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History of Rand Water

 

In 1886 when gold was discovered in the Witwatersrand scarcity of water was a problem.

At the time water was drawn from the Fordsburgspruit, as well as from a spring at the eastern end of Commissioner Street, near the present day End Street. The source was named Natalspruit. Another water point was a spring at the site of the present Johannesburg General hospital in Parktown.

Later it was realised that more water was needed for the processing of ore.

Water Supply by private enterprises

The growing demand for water that reached a demand of between 2, 89 Ml/d and 5, 86 Ml/d, prompted other small companies to start operating, like the Braamfontein Water Company and the Vierfontein Syndicate (1893).

The Braamfontein Water Company supplied some 0, 6 Ml/d to the Parktown area from two wells in that part of the town. The Vierfontein Syndicate supplied water of different qualities, one for mining purposes and the other for potable use.

The first major grant to a private company to supply water on the Witwatersrand was the “Sivewright Concession” of 1887. Sivewright established the Johannesburg Waterworks and Exploration Company, which Barney Barnato took over in 1889.

Water was said to be so expensive then that people opted to cook their food in soda water as it was cheaper than water.

Establishment of the Rand Water Board

 

 

After the peace agreement between the British Government and the Boer Republics on 31 May 1902, the British, who gained control of Johannesburg realised that it was imperative to investigate the water supply and sanitation services.

On 8 May 1903 The Rand Water Board was officially established by the Rand Water Board Incorporation Ordinance No. 32 of May 1903 to supply water to the entire area.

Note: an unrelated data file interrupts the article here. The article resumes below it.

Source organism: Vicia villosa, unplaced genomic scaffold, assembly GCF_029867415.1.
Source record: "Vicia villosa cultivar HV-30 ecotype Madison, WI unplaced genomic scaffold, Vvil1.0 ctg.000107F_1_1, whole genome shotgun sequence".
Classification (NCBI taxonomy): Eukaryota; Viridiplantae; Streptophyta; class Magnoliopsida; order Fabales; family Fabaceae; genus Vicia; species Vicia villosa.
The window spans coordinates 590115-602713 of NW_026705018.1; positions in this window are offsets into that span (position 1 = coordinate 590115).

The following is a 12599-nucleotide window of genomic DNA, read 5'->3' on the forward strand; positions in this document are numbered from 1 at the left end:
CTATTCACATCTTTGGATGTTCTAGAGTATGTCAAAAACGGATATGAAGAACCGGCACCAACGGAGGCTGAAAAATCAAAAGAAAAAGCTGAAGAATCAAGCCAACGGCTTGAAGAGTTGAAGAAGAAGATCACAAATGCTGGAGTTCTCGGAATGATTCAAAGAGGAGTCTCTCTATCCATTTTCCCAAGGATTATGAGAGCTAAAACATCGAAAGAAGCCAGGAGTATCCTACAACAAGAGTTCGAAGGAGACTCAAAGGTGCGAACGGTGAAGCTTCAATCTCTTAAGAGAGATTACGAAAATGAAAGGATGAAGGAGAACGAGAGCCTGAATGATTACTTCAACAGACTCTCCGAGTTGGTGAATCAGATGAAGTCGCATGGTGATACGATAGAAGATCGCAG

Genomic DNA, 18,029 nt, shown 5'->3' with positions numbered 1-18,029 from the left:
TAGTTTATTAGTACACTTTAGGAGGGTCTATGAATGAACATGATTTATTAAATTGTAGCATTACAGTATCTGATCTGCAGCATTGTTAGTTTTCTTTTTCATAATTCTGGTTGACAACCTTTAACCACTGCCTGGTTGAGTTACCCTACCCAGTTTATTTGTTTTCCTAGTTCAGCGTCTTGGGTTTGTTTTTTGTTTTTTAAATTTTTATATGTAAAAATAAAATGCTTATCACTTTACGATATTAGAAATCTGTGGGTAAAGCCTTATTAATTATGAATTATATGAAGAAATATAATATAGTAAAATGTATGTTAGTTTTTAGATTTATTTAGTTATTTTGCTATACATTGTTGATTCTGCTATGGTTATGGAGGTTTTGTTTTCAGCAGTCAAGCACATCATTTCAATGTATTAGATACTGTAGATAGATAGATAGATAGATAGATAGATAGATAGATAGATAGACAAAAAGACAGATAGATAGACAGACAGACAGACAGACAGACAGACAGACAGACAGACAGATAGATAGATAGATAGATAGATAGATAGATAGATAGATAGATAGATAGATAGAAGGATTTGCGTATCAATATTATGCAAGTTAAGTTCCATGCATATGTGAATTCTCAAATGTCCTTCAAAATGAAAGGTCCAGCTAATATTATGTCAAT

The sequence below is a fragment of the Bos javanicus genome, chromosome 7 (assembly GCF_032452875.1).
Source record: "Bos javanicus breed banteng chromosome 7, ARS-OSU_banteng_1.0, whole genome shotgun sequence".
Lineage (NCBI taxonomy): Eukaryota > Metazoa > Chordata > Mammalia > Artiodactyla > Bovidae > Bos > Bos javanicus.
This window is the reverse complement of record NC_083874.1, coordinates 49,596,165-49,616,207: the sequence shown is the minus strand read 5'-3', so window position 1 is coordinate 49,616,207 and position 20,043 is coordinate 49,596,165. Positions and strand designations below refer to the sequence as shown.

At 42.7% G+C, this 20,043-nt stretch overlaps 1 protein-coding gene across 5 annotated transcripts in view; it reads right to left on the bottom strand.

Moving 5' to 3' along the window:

The Rand Water Board was to include members of the Johannesburg Town Council, The Chamber of Mines, and other existing local authorities in the Witwatersrand.

 

In 1904 Rand Water was required to take over the undertakings of the companies at that time supplying or potentially capable of supplying water to the Witwatersrand.

Rand Water was to supply water in bulk only.

 
Water Supply 1905
 
It was only in 1905 that Rand Water commenced with full operations.
By 1906 the annual daily consumption of water supplied by Rand Water was about 11 Ml/d and it has been growing ever since.
In fact Rand Water’s major challenge to date has been to augment its water sources to meet the growing demand.

 

 

 

 

Development schemes

Fast forward to 1913…

Water as a scarce resource in the Witwatersrand, as well as a need to supply a growing population, prompted the Water Board to impose some water restrictions as well as look for other sources of water. Major schemes were developed to respond to the demand.

The following were some of the major development schemes to date:

The Vaal River scheme, which included the Barrage – 1914 – 1924 – yielded 91 Ml/d   

Vereeniging Pumping Station – 1924

Zwartkopjes Pumping Station 

Vaal Dam – 1938 – 354 Ml/d

Zuikerbosch Pumping Station – 1949

Lesotho Highlands Water Project – 1998

Lesotho Highlands Water Project

  

Rand Water currently gets its water supply from the Lesotho Highlands.

The scheme was designed to deliver a massive amount of some 2, 2 x 109 m3 of water annually to South Africa

As early as 1954, the Natural Resources Development Council proposed the idea that water might be obtained from Lesotho to augment the water of the Vaal River.

Negotiations between the governments of South Africa and Lesotho started towards the end of the 1970’s.

Representatives of Lesotho, the European Union, the United Nations and the World Bank formally signed a treaty for the development of the project on 24 October 1987 at an estimated cost of R5.5 billion. In 1997 this figure was increased to R9.1 billion for the first phase of the project only.

The scheme was to be constructed in three phases and would include four major dams, Senqu in Lesotho, Ash River in the Free State, Wilge River and ultimately to the Vaal Dam.

In the first phase, the Katse Dam and the Mohale Dam together with a series of tunnels were constructed in the Highlands of Lesotho.

South Africa has to pay R150 million annually to Lesotho, whether the water is used or not, to augment the Vaal Dam water.

Source: 100 Years of Excellence – 1903 – 2003 –

A Rand Water Publication

Research and script: Johann Crooks – Emeritus Professor of Geomorphology

Contributions by Rand Water specialists 2004

Contact: Customerservice@randwater.co.za

 

 

 
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